This early and active stage of research was characterized by optimism for medical research and the success of medical treatment. Estimates of cure ranged as high as 75-99 percent (Musto, 1987). Hope was great that the key to addiction had been found and that eventually a treatment as effective as that against diphtheria would be developed.


Soon, however, this situation changed dramatically. Around the time of World War I, extensive drug use in the United States—a combination of morphine, heroin, opium, and cocaine—created a growing fear of drug abuse. The association of opium with Chinese immigrants, cocaine with African Americans, and morphine addiction with careless physicians prompted more and more restrictive legislation and an antagonism to easy access to those drugs. A six-year federal effort to control the distribution of opiates and cocaine led to the Harrison Anti-Narcotics Act of 1914.

Regulations associated with the Harrison Act and promulgated by the U.S. Treasury Department in 1915 indicated that the maintenance of nonmedical addicts on narcotics to avoid withdrawal would not be considered legitimate medical practice. The federal government then began to use the act to prosecute doctors who issued prescriptions for that purpose. In 1919, the Supreme Court ratified the federal government's interpretation of the laws. The position against maintenance was controversial, however, not only because it seemed to represent an intrusion into medical practice, but also because the Gioffredi and Valenti hypotheses—that opiate use causes permanent physiological changes through creation of antibodies or a toxin—seemed to give support to those who considered addiction a medical disease.

E.J. Pellini, the Assistant City Chemist of New York, actively examined the Gioffredi and Valenti claims and, in the early 1920s, published a refutation of their hypotheses (Pellini and Greenfield, 1920, 1924). The general conclusion drawn from this debate over antibodies and toxins was that there was no organic basis for addiction and withdrawal and that these phenomena were "functional" or "psychological." Thus, research into addiction and withdrawal became a controversial field after 1919 due to the fact such that research might find evidence supporting a medical model and thereby possibly challenge established government policy.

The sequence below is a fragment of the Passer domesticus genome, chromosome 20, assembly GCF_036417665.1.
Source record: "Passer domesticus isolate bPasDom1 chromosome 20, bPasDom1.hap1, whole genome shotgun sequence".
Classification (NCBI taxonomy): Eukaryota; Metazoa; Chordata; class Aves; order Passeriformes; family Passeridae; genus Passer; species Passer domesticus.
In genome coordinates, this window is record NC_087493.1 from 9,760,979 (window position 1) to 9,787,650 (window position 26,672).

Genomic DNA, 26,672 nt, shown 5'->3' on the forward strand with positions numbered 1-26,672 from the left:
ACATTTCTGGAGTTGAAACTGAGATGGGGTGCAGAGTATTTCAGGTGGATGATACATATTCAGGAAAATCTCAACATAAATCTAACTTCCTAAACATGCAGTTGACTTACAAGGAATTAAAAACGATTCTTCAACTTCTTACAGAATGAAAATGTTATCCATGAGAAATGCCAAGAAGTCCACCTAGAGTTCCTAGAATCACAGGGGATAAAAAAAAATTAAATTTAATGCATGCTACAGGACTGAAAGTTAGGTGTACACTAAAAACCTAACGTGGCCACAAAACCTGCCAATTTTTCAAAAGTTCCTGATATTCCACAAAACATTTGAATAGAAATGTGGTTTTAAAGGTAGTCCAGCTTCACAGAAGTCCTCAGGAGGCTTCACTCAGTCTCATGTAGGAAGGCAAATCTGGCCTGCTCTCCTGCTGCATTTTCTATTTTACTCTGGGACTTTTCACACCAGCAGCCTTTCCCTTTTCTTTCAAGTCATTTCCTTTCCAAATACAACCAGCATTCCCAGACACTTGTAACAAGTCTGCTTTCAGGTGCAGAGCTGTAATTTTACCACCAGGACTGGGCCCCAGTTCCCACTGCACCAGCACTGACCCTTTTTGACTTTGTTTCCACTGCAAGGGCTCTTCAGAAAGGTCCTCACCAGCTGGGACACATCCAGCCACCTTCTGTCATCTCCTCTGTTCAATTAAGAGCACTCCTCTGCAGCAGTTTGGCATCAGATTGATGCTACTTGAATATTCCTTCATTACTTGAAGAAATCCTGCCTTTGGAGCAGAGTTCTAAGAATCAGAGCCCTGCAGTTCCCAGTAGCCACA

Drug abuse research in the 1920s seems to have been at a relatively low level of activity. The Public Health Service (PHS) produced some estimates of the number of addicts and general statements on the nature and treatment of drug users. Perhaps the chief scientific contribution of that decade was the demonstration of morphine dependence in monkeys.

In addition to PHS, the Rockefeller Institute supported drug research. In 1913, the institute created the Bureau of Social Hygiene to study social problems generally and criminology in particular, and by the time the bureau was disbanded in 1933, 32 papers and books on addiction had been published with its support (Eddy, 1973). The vast majority described studies at Iowa State University of the effect of morphine on the gastrointestinal system and its fate in the body, as well as clinical efforts in Philadelphia to cure addicts and monitor morphine in the bodies of the patients. The foundation also supported the compendium The Opium Problem, a large anthology of information that is still in use (Terry and Pellens, 1928).


At the close of the 1920s, the Bureau of Social Hygiene decided to transfer its support of research to the National Research Council (NRC), where it was hoped greater central direction could be achieved. In 1929, the Committee on Drug Addiction was established by the NRC's Chair of the Medical Sciences Division (May and Jacobson, 1989). Its members included medical school researchers and key government scientists and administrators, including the head of the Federal Bureau of Narcotics, H. J. Anslinger. Their first task was to decide the direction of research, and their reasoning is quite instructive as to the state of research around 1930. The committee considered that further sociological studies were unlikely to help the drug situation. Given its resources, the committee felt that one drug should be targeted. Cocaine was considered but was dropped because it was no longer much of an abuse problem. Codeine appeared to be less addictive, thus posing less danger, so morphine was chosen as the target of this new research effort.